Homework Help: Finding limits using theorems

1. May 27, 2013

Numnum

1. The problem statement, all variables and given/known data

Use theorems to find the limit:

$$\lim_{x\rightarrow 1} \cos(arctan({\frac{\sin(x-1)}{x-1}}))$$

2. Relevant equations

Theorems like
$$f(x)=c$$ is continuous
$$f(x)=x$$ is continuous
$$\lim_{x\rightarrow 0} \cos(x)=1$$
$$\lim_{x\rightarrow 0} \sin(x)=0$$
$$\lim_{x\rightarrow a} \sin(x)=sin(a)$$
$$\lim_{x\rightarrow 0} \sin(x-a)=0$$

3. The attempt at a solution

I'm not sure where to start, but I looked at the last theorem and thought that since the limit of sin(x-a)=0, it would turn that whole part into 0, and therefore it would turn to arctan(0). Didn't seem correct, so I instead thought to simplify the sin(x-1)/x-1 part by letting x-1 equal another variable?

2. May 27, 2013

Dick

Good idea! Let u=x-1. You should also have a theorem about the limit of sin(u)/u as u->0.

Last edited: May 27, 2013
3. May 27, 2013

Zondrina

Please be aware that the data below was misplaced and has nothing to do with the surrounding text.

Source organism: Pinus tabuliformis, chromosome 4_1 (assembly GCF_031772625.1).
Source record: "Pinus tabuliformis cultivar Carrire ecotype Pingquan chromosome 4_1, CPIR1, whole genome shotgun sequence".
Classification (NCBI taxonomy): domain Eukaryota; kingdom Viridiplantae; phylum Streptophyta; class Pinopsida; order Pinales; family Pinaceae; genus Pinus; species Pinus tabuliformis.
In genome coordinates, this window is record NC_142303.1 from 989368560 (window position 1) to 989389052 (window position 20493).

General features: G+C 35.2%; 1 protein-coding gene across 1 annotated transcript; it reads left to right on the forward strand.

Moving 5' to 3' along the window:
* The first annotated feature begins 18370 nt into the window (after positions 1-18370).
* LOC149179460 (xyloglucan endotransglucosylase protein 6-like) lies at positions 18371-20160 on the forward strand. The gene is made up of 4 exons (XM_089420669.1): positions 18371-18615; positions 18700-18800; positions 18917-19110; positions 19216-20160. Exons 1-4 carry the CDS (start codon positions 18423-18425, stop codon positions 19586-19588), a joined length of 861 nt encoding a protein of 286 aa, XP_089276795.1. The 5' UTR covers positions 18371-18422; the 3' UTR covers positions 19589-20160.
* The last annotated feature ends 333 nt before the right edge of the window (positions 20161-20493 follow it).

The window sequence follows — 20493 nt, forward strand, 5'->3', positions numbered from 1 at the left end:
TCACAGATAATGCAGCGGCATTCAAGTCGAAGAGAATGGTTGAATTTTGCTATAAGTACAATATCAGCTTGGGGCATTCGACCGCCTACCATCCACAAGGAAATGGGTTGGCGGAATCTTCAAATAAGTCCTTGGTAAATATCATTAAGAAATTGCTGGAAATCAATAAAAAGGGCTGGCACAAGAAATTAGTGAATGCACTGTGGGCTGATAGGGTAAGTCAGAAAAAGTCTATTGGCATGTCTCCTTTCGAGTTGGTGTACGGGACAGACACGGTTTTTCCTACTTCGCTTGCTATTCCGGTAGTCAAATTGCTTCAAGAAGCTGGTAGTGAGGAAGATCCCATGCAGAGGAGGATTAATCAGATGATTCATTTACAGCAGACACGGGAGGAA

What is $lim_{x → 0} \frac{sin(x)}{x}$?

How does it relate to $lim_{x → 1} \frac{sin(x-1)}{x-1}$?

4. May 27, 2013

Numnum

Is this right?

So I have:

1. $$\lim_{x\rightarrow 1} \cos(arctan({\frac{\sin(x-1)}{x-1}}))$$

2. $$\lim_{x\rightarrow 1} \cos(arctan({\frac{\sin(u)}{u}}))$$

3. $$\lim_{x\rightarrow 1} \cos(arctan(1))$$

because of the theorem: $$\lim_{x\rightarrow 0}({\frac{\sin(x)}{x}}))=1$$

4. $$\lim_{x\rightarrow 1} cos({\frac{π}{4}})$$

5. $$={\frac{1}{√2}}$$

5. May 27, 2013

Dick

Yes, and you are using your 'continuous function' theorems after you've worked out the sin(u)/u part, yes?

6. May 27, 2013

HallsofIvy

Personally, I would do it the other way around. Since cosine is continuous, for all x, $\lim_{x\to 1} cos(f(x))= cos(\lim_{x\to 1} f(x))$.

That is, from $\lim_{x\to 1} cos(actan(\frac{sin(x- 1)}{x})$ we look at $\lim_{x\to 1}arctan(\frac{sin(x-1)}{x})$. And since arctan is continuous for all x we look at $\lim_{x\to 1}\frac{sin(x-1)}{x-1}$. As you say, that last limit is 1 so we have $cos(arctan(1))= cos(\pi/4)= \frac{\sqrt{2}}{2}$